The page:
Lost at Home (a Short Story)

She paused on the Pont des Invalides and he moved to rest his hand upon her lower back only to pause right before he touched her, momentarily frozen. The moonlight danced softly on the gold of his wedding band. Glancing at her silhouette, he slowly withdrew his hand as he said, “It’s not… nothing.” She kept her back to him, looking down into the dark water beneath them, observing its movements. The air vibrated between them and they moved cautiously, careful not to touch the other or make eye contact. An ache arose in his chest that nudged him forward. He repeated it again with a greater firmness in his voice, communicating confidence where he felt desperation. “It’s not nothing.”

She took a step backwards, angling her body partially towards him as she raised her hand, almost as if in defense. “I don’t know what you’re taking about,” she sighed. He felt his eyes fill with tears that would never fall and his hands formed into fists as he pushed his emotions deep into the pit of his stomach so that when he spoke his voice was cold, monotone. “That’s a lie. Otherwise it wouldn’t matter. None of this would matter. It matters because it’s something.”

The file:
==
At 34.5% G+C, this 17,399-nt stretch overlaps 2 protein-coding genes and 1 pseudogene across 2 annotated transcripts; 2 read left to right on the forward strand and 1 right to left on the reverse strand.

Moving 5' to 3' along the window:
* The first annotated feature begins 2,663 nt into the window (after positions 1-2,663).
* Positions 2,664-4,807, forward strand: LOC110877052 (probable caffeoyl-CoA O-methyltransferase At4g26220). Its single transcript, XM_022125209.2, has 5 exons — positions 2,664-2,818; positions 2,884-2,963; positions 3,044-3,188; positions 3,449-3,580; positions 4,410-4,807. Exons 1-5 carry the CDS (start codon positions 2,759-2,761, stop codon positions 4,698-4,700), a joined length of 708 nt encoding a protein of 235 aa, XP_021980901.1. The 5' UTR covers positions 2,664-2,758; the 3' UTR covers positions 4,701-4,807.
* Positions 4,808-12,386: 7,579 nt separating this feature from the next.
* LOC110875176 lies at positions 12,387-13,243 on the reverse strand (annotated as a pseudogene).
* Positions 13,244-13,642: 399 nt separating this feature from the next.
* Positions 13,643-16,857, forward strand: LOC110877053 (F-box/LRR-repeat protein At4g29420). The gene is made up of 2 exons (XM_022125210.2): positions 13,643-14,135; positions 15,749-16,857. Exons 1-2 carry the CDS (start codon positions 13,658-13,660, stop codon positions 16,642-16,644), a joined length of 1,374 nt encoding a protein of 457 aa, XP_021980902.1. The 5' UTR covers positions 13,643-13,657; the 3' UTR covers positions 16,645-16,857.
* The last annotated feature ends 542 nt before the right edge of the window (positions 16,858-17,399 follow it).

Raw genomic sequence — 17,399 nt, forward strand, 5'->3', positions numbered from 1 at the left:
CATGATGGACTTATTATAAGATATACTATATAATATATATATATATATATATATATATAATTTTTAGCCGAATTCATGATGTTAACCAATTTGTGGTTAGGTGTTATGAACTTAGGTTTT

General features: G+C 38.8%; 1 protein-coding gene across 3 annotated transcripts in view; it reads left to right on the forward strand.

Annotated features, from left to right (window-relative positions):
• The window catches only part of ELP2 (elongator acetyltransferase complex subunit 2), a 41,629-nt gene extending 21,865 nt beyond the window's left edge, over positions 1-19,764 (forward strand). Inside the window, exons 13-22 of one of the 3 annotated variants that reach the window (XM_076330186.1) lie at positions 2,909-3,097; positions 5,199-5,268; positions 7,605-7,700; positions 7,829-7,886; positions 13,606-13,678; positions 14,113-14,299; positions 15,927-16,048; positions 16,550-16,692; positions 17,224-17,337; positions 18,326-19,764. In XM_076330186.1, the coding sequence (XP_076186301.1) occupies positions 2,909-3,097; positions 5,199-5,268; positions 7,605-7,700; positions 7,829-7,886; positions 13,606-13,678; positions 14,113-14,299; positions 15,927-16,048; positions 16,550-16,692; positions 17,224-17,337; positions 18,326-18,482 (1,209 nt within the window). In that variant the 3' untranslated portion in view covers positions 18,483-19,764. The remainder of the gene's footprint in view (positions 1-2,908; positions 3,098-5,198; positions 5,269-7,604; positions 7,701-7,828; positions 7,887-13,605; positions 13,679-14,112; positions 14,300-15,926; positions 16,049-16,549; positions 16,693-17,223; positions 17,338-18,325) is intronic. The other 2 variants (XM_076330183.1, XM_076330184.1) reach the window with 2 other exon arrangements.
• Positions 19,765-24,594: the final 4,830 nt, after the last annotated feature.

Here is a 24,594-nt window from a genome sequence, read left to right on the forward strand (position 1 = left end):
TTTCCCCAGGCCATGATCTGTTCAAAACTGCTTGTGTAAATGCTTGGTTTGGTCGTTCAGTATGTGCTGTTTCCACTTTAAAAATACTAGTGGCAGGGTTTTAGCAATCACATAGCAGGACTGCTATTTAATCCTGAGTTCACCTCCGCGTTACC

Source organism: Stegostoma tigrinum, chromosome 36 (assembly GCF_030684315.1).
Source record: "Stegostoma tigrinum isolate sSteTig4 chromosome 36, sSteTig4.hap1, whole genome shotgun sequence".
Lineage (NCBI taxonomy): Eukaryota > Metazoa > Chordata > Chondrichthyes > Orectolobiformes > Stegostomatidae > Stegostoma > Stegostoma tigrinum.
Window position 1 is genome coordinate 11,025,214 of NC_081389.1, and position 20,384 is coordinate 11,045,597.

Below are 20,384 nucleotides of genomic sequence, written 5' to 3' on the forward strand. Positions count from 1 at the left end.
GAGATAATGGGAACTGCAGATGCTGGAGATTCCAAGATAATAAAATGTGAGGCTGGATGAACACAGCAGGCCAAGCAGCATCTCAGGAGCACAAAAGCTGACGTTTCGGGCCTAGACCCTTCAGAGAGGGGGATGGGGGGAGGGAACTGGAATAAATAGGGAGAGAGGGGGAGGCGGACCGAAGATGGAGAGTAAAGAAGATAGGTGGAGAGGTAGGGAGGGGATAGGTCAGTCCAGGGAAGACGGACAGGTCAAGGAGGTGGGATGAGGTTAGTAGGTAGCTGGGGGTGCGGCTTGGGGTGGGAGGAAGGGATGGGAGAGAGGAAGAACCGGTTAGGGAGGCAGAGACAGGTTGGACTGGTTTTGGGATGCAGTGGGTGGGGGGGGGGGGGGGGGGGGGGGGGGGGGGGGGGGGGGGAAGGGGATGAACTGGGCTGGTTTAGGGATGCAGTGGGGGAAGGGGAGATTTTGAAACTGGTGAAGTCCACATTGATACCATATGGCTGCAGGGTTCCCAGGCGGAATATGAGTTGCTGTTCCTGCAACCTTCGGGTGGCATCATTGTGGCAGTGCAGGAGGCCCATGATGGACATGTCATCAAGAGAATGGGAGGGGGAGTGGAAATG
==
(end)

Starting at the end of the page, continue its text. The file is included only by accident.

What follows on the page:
“No… a bunch of little nothings still add up to nothing,” she stated hollowly, resignation dripping from her voice as her eyes finally met his. Tears pooled against her mascara laden eyelashes but they weren’t going to fall either. Her voice felt like a cold steel that cut through his heart. The air went out of his lungs and a shadow fell over his countenance.

And with those words he knew. Their walls were too high and their hearts too guarded for them to ever get close enough to share anything real again. What could have been something was nothing because that’s how they both had treated it. He closed his eyes and just for a second, he imagined what it would have been like if the walls were gone. Instead of her moving further from him, his arms would pull her close and he would feel her warmth as she leaned into him and laid her head against his chest. He could almost feel her hair brush against his cheek as he laid his head on hers and they shared the events of their days with each other… With a small sigh, he opened his eyes and she was gone, faded into the night fog as if she had been an apparition.

He felt alone, but no more alone then when she was standing there in front of him. He walked over to the edge of the bridge where she had stood moments before and stared down at the same spot she had gazed upon, but these were different waters, different shadows. He breathed in the night air and he closed his eyes. The cacophony of Parisian sounds had the same quality as the water that stirred below; although familiar, each moment that passed by swept away the molecules, the voices, the horns and bells, making each moment equal parts familiar and unfamiliar. He opened his eyes again. Perhaps, he thought, that is why one can feel completely lost upon returning home.

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